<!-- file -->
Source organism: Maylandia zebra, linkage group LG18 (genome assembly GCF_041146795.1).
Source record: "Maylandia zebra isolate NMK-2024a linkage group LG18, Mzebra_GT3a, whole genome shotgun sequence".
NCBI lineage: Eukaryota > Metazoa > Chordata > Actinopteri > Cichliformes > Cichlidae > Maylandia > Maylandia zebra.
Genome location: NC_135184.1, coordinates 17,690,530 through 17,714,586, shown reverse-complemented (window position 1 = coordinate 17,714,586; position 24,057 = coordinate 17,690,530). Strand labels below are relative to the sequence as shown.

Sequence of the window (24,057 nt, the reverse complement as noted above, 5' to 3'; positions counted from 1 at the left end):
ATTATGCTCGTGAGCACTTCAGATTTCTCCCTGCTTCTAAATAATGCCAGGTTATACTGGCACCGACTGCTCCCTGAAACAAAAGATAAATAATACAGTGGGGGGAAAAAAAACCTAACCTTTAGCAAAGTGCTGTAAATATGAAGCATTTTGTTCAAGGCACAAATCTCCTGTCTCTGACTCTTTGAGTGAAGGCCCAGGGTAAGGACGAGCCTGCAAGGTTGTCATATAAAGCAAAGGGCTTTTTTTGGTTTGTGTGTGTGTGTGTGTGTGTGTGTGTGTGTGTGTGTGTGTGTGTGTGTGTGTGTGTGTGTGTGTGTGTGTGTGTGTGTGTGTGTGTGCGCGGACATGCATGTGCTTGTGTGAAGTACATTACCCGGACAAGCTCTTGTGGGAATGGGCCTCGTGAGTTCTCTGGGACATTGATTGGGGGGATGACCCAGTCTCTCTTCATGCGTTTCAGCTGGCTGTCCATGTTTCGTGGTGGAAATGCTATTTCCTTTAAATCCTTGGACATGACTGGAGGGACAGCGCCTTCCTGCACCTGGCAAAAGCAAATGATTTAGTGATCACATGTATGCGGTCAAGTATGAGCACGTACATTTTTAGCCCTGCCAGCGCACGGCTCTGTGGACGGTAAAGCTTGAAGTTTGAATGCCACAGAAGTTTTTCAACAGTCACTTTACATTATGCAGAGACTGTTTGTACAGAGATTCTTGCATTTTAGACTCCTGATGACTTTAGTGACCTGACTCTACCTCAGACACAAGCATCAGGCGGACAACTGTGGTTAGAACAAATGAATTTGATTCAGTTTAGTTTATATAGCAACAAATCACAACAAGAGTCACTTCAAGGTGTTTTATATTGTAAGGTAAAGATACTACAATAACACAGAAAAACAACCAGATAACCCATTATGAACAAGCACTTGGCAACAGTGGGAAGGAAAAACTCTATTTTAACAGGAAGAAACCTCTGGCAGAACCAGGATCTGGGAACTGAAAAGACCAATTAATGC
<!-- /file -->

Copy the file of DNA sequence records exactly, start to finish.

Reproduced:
Source organism: Maylandia zebra, linkage group LG18 (genome assembly GCF_041146795.1).
Source record: "Maylandia zebra isolate NMK-2024a linkage group LG18, Mzebra_GT3a, whole genome shotgun sequence".
NCBI lineage: Eukaryota > Metazoa > Chordata > Actinopteri > Cichliformes > Cichlidae > Maylandia > Maylandia zebra.
Genome location: NC_135184.1, coordinates 17,690,530 through 17,714,586, shown reverse-complemented (window position 1 = coordinate 17,714,586; position 24,057 = coordinate 17,690,530). Strand labels below are relative to the sequence as shown.

Sequence of the window (24,057 nt, the reverse complement as noted above, 5' to 3'; positions counted from 1 at the left end):
ATTATGCTCGTGAGCACTTCAGATTTCTCCCTGCTTCTAAATAATGCCAGGTTATACTGGCACCGACTGCTCCCTGAAACAAAAGATAAATAATACAGTGGGGGGAAAAAAAACCTAACCTTTAGCAAAGTGCTGTAAATATGAAGCATTTTGTTCAAGGCACAAATCTCCTGTCTCTGACTCTTTGAGTGAAGGCCCAGGGTAAGGACGAGCCTGCAAGGTTGTCATATAAAGCAAAGGGCTTTTTTTGGTTTGTGTGTGTGTGTGTGTGTGTGTGTGTGTGTGTGTGTGTGTGTGTGTGTGTGTGTGTGTGTGTGTGTGTGTGTGTGTGTGTGTGTGTGCGCGGACATGCATGTGCTTGTGTGAAGTACATTACCCGGACAAGCTCTTGTGGGAATGGGCCTCGTGAGTTCTCTGGGACATTGATTGGGGGGATGACCCAGTCTCTCTTCATGCGTTTCAGCTGGCTGTCCATGTTTCGTGGTGGAAATGCTATTTCCTTTAAATCCTTGGACATGACTGGAGGGACAGCGCCTTCCTGCACCTGGCAAAAGCAAATGATTTAGTGATCACATGTATGCGGTCAAGTATGAGCACGTACATTTTTAGCCCTGCCAGCGCACGGCTCTGTGGACGGTAAAGCTTGAAGTTTGAATGCCACAGAAGTTTTTCAACAGTCACTTTACATTATGCAGAGACTGTTTGTACAGAGATTCTTGCATTTTAGACTCCTGATGACTTTAGTGACCTGACTCTACCTCAGACACAAGCATCAGGCGGACAACTGTGGTTAGAACAAATGAATTTGATTCAGTTTAGTTTATATAGCAACAAATCACAACAAGAGTCACTTCAAGGTGTTTTATATTGTAAGGTAAAGATACTACAATAACACAGAAAAACAACCAGATAACCCATTATGAACAAGCACTTGGCAACAGTGGGAAGGAAAAACTCTATTTTAACAGGAAGAAACCTCTGGCAGAACCAGGATCTGGGAACTGAAAAGACCAATTAATGC